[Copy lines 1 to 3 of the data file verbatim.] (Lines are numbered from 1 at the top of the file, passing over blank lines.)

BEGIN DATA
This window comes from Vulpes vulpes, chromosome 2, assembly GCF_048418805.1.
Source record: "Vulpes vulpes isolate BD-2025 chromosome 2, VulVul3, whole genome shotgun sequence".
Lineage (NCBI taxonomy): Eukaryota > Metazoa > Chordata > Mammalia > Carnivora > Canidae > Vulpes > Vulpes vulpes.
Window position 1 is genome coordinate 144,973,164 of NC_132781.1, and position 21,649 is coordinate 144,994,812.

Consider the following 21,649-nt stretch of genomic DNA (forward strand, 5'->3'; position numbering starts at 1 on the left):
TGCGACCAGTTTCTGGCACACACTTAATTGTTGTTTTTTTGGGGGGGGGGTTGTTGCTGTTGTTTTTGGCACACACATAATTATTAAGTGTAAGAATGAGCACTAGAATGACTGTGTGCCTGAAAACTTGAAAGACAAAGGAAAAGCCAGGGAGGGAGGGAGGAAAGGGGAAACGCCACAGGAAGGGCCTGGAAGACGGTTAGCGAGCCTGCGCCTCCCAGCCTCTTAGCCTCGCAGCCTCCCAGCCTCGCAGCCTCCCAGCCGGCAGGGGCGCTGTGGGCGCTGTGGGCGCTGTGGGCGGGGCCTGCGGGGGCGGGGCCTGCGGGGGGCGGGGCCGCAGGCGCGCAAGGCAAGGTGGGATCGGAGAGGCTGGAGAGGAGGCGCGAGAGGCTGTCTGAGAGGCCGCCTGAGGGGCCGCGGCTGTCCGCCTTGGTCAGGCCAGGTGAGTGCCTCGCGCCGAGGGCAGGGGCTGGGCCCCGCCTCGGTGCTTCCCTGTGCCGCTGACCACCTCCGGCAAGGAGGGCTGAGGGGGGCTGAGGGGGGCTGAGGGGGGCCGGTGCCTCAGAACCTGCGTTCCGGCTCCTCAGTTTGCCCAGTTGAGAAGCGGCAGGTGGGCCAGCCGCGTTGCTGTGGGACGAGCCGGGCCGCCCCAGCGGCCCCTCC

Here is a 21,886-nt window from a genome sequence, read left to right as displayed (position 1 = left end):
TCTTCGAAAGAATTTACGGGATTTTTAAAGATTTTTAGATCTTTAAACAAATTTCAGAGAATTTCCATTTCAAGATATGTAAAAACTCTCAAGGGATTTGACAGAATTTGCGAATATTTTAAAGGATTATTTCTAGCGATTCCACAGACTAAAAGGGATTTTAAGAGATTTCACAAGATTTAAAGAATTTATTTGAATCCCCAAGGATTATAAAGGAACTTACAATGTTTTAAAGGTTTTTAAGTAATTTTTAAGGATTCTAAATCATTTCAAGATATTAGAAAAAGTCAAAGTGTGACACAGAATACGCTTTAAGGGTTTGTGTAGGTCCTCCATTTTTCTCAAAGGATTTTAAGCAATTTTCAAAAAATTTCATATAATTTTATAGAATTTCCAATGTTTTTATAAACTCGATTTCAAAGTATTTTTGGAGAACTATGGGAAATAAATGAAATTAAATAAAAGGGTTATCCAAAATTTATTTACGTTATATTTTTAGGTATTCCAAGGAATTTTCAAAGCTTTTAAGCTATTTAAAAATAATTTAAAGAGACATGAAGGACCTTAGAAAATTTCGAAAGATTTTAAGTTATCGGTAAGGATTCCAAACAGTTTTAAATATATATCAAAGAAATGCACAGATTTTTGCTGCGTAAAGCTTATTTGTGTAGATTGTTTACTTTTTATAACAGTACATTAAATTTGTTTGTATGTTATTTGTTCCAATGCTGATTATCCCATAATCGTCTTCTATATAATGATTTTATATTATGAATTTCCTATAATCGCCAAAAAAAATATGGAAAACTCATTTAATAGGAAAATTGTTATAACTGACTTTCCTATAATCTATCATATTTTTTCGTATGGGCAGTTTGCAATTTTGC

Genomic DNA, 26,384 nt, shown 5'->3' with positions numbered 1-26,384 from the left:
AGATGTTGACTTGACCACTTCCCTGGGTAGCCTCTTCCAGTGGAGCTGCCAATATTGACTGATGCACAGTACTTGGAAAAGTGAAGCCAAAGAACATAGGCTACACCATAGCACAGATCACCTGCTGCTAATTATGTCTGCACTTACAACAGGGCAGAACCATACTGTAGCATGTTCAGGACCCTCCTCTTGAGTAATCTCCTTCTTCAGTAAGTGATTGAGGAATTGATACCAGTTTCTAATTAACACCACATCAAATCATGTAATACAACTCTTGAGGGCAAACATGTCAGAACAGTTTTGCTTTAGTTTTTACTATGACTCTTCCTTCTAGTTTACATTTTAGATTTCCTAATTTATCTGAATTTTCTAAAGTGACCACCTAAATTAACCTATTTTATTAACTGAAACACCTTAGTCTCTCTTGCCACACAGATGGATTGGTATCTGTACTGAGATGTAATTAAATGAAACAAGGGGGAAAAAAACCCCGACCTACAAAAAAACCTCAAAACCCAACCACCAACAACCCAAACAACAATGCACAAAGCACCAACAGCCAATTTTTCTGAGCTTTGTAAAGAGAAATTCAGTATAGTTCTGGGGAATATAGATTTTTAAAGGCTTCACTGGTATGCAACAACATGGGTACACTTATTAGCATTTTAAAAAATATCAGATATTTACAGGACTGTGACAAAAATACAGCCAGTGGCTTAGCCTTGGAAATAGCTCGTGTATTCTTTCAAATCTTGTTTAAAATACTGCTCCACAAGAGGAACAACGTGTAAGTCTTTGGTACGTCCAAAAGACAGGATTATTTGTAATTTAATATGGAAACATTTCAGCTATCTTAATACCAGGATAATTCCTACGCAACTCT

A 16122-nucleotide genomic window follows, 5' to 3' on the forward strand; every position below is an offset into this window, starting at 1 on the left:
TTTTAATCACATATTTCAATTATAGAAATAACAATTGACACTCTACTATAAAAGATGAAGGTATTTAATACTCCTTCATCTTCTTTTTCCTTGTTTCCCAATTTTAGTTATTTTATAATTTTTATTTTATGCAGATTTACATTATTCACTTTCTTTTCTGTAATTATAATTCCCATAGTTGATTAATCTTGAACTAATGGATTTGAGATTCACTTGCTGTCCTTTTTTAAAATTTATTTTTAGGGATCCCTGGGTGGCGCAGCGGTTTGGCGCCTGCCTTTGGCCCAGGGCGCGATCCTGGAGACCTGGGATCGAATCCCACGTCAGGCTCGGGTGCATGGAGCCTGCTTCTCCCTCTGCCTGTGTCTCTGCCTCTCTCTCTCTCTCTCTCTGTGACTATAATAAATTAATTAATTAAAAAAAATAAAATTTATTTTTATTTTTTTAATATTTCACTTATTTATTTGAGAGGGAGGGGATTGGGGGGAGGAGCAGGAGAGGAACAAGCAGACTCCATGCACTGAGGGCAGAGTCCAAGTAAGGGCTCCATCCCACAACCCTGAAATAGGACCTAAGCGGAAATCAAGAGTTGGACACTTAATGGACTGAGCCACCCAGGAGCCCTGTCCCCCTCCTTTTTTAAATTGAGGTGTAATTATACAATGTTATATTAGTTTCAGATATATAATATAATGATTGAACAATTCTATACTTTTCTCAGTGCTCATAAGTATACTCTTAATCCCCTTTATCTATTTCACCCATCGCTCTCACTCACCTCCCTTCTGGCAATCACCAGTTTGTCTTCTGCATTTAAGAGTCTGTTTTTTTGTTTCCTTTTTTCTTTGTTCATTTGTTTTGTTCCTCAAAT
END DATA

This window comes from Vulpes vulpes, chromosome 2, assembly GCF_048418805.1.
Source record: "Vulpes vulpes isolate BD-2025 chromosome 2, VulVul3, whole genome shotgun sequence".
Lineage (NCBI taxonomy): Eukaryota > Metazoa > Chordata > Mammalia > Carnivora > Canidae > Vulpes > Vulpes vulpes.